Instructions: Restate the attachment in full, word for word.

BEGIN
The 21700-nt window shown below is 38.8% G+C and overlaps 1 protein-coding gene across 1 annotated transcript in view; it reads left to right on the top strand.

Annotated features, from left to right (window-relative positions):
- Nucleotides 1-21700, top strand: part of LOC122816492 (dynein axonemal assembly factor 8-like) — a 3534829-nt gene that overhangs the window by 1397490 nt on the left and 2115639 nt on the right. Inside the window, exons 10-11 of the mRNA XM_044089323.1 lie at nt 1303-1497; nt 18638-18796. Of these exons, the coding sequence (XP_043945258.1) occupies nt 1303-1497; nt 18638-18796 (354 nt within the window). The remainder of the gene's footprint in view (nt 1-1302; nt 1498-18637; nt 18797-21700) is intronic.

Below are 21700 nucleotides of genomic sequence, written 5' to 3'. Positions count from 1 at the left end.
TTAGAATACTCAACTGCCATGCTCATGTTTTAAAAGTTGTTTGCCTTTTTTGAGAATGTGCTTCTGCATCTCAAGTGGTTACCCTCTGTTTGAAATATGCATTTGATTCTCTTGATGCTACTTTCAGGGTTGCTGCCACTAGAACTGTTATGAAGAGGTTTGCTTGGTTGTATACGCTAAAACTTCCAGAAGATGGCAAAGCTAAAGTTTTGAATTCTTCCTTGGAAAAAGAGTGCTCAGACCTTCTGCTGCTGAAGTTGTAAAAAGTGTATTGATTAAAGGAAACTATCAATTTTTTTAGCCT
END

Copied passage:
The 21700-nt window shown below is 38.8% G+C and overlaps 1 protein-coding gene across 1 annotated transcript in view; it reads left to right on the top strand.

Annotated features, from left to right (window-relative positions):
- Nucleotides 1-21700, top strand: part of LOC122816492 (dynein axonemal assembly factor 8-like) — a 3534829-nt gene that overhangs the window by 1397490 nt on the left and 2115639 nt on the right. Inside the window, exons 10-11 of the mRNA XM_044089323.1 lie at nt 1303-1497; nt 18638-18796. Of these exons, the coding sequence (XP_043945258.1) occupies nt 1303-1497; nt 18638-18796 (354 nt within the window). The remainder of the gene's footprint in view (nt 1-1302; nt 1498-18637; nt 18797-21700) is intronic.

Below are 21700 nucleotides of genomic sequence, written 5' to 3'. Positions count from 1 at the left end.
TTAGAATACTCAACTGCCATGCTCATGTTTTAAAAGTTGTTTGCCTTTTTTGAGAATGTGCTTCTGCATCTCAAGTGGTTACCCTCTGTTTGAAATATGCATTTGATTCTCTTGATGCTACTTTCAGGGTTGCTGCCACTAGAACTGTTATGAAGAGGTTTGCTTGGTTGTATACGCTAAAACTTCCAGAAGATGGCAAAGCTAAAGTTTTGAATTCTTCCTTGGAAAAAGAGTGCTCAGACCTTCTGCTGCTGAAGTTGTAAAAAGTGTATTGATTAAAGGAAACTATCAATTTTTTTAGCCT